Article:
Forgot About Dre?

7 Dec

In the last fortnight, hip-hop related talk has been dominated by the response to Kanye West and Nicki Minaj’s respective album releases. However, in the same week as both LPs were made available, some news that many have been waiting for appeared to slip under the radar, or at least received a muted response. It was the liberation to the masses of the Dr. Dre single ‘Kush’ (see above), that is scheduled to be the first single from the long-awaited ‘Detox’ album, which was announced to be due for a February 2011 release. So why isn’t the music world jumping up and down screaming at this news?

Primarily, it’s more than likely that the underwhelming response stems from the notion that we’ve seen and heard it all before. Although precedent would suggest we would have to wait this long for a third Dre album (his 1999 LP ‘2001’ arrived seven years after his critically-acclaimed debut ‘The Chronic’), whispers of Detox’s imminent release date back to the early to mid-2000s. After initially stating that he had given up on rapping to focus on producing for his Shady/Aftermath record label (a roster that included commercial heavyweights The Game, Eminem, 50 Cent & G-Unit amongst others at the time) rumours of ‘Detox’ seeing a release date began to appear in 2004, most famously in the form of Dre’s “Watch out for Detox” announcement on The Game’s ‘Higher’. An autumn 2005 release was suggested, with Dre stating work had begun on the project. Nevertheless, 2005 came and went without ‘Detox’, although occasional Dre’s TV and radio appearances at the time suggested that it wouldn’t be long before its release, with talk from various parties discussing a plethora of tracks and collaborations scheduled for the album.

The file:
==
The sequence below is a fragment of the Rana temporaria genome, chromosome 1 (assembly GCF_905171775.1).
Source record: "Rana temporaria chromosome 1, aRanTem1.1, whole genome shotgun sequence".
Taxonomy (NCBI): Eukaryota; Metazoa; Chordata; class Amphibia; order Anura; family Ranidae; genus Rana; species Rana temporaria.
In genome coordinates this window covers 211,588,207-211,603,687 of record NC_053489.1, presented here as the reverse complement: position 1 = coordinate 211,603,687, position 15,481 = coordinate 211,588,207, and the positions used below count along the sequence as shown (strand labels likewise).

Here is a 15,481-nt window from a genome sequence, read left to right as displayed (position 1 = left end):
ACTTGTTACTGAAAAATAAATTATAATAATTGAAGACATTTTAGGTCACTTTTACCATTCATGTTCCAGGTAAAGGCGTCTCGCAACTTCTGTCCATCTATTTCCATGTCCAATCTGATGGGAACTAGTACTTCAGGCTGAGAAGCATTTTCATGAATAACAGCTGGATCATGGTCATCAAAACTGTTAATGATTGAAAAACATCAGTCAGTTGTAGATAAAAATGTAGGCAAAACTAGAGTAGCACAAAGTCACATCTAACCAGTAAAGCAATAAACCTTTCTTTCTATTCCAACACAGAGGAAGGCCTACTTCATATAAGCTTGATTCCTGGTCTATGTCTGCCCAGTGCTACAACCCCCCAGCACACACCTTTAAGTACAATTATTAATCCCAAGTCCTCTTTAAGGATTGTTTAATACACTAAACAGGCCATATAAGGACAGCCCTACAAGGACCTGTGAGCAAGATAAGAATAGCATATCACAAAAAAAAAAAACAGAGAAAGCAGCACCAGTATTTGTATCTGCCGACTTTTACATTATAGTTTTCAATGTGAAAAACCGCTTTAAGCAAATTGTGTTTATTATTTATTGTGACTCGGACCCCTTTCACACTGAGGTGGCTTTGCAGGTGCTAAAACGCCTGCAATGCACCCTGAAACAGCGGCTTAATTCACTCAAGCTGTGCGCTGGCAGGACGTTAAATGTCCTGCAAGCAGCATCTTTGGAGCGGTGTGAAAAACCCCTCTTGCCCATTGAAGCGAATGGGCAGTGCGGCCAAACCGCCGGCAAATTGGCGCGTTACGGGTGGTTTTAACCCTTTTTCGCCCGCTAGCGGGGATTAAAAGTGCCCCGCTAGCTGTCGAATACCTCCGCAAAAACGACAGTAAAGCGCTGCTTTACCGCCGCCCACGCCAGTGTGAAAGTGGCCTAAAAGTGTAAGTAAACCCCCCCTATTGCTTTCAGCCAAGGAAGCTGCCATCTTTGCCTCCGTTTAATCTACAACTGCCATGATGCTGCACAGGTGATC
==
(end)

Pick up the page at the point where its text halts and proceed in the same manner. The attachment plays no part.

Slowly, however, the buzz around ‘Detox’ being released began to vanish as Dr. Dre appeared to go back entirely on his word and focus on the production of other artists on his Shady/Aftermath label. That was until a bizarre period in 2009, when several reference tracks for the album began to leak onto the internet. The tracks contained a variety of rappers – from Bishop Lamont and Eminem, members of the Shady/Aftermath label; to Southern rap giants T.I. and Ludacris – who were rapping lyrics for the use of Dr. Dre himself. Whilst this confirmed that Dr. Dre was inclined to the rap taboo of ghostwritten lyrics, it nonetheless showed that work was going on for the project.  The leaks themselves are unlikely to find their way on the completed album, because some have already made homes elsewhere: ‘Crack a Bottle’ found its way onto Eminem’s ‘Relapse’ album, and ‘Could’ve Been You’ became a bonus track on 50 Cent’s ‘Before I Self Destruct’ album (although Dre and the Bishop Lamont-ghostwritten verse for him no longer featured on it).

Rather than build on the leaks, Dre instead continued to stay in the background, with the only whispers of a Detox release coming  from 50 Cent’s website, who championed the “Three-Headed Monster” of Eminem, 50 Cent and Dr. Dre’s albums released in a close period, which never materialised (‘Relapse’ and ‘Before I Self Destruct’ were never referred to as a two -headed monster at least). The most recent significant reports to follow of ‘Detox’, by now becoming as infamous as Guns & Roses’ ‘Chinese Democracy’ in its overly drawn-out process of release, arrived during Dr. Dre’s 2010 promotional tour of his ‘Beats’ headphones. Either as an attempt to generate interest in the headphones, or as simply a submission to the countless ‘Detox’ questions that came his way in every press conference, Dre began to discuss a release with typically broad earmarked periods for dates. So as to prove he was talking business, he began to specifically discuss a Jay-Z collaboration called ‘Under Pressure’, although when the unfinished track prematurely leaked in June Dre’s fury was equally met by the disappointment of fans, who on the whole did not think highly of the track.